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Title: The quality and safety of healthcare provided to hospital inpatients who are placed on clinically inappropriate wards
Author: Goulding, Lucy
ISNI:       0000 0004 2722 2236
Awarding Body: University of York
Current Institution: University of York
Date of Award: 2011
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Background: Almost all NHS hospitals regularly place patients on wards that are not clinically appropriate if there are no beds available on the correct specialty ward. Such patients are commonly called outliers. Approximately one in ten NHS inpatients experience an adverse event that causes them harm as a direct result of the care they receive while in hospital. It was hypothesised that placement on a ward that is not clinically appropriate for patients’ needs could act as an underlying (latent) condition which may increase patients’ susceptibility to adverse events. Methods: A descriptive quantitative study of the outliers and other inpatients in a single large NHS Foundation Trust was conducted using routinely available data. The aims were to investigate: the trend of outliers over the course of one year, age, gender, specialty, internal transfers between wards, length of stay in hospital and mortality. Two separate qualitative interview studies were conducted at the Trust to ascertain NHS staff members’ and patients’ perceptions and experiences of the quality and safety of care received by outlying patients. Results: Medical and elderly outliers increased over the winter months. Outliers were transferred between wards a significantly greater number of times than other inpatients. Multivariate analyses demonstrated no differences in age, gender, or mortality; however, outliers stayed in hospital significantly longer than other inpatients and outliers were significantly more likely to come from medicine than from any other specialty. Both staff and patients identified a number of factors which may contribute to healthcare errors experienced by outlying patients. Placement of patients on clinically inappropriate wards creates competing demands on staff members’ time and consequently results in delays, poses a number of communication barriers, compromises input from knowledgeable staff, may provide an unsuitable ward environment, and can be inappropriate for individual patients’ needs. Conclusions: The placement of patients on clinically inappropriate wards is a specific patient safety concern and constitutes a latent condition which may expose patients to a number of contributory factors that underlie adverse events. The quality of care may be compromised as outliers are often prioritised beneath other inpatients.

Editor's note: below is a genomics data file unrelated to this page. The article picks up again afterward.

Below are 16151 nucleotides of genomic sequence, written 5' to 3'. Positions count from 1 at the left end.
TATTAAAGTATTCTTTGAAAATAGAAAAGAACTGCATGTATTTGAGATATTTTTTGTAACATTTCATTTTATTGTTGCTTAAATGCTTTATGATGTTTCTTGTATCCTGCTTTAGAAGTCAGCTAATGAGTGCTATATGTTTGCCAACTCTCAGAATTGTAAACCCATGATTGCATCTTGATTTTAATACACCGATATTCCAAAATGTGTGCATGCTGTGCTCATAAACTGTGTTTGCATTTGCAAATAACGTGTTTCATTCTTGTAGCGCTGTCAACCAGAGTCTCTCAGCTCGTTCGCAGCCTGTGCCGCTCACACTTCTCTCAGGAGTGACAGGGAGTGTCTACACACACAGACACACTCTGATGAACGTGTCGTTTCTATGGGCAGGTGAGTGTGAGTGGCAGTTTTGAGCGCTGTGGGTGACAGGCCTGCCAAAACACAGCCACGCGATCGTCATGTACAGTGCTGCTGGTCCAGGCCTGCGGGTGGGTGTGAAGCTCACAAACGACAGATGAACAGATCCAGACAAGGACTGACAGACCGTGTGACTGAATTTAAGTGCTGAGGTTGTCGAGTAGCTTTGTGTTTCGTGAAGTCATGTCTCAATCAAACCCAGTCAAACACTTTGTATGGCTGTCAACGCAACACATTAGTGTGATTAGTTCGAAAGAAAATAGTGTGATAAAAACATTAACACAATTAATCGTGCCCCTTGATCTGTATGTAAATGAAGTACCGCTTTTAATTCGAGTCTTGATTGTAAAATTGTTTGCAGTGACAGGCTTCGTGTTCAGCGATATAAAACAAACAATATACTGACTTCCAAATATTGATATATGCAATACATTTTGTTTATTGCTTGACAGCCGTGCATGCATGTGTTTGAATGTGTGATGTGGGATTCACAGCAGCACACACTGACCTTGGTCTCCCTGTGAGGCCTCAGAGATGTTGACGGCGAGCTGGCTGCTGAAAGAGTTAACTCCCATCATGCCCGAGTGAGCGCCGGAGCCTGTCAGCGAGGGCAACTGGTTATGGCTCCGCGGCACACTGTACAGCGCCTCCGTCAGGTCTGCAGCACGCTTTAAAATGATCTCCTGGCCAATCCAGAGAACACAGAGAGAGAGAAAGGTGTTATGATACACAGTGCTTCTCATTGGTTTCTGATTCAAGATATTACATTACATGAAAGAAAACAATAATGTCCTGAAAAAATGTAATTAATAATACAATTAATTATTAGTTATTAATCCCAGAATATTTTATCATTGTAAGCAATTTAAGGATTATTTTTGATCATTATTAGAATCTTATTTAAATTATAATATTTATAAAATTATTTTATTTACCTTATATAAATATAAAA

Supervisor: Watt, Ian ; Wright, John Sponsor: Not available
Qualification Name: Thesis (Ph.D.) Qualification Level: Doctoral
EThOS ID:  DOI: Not available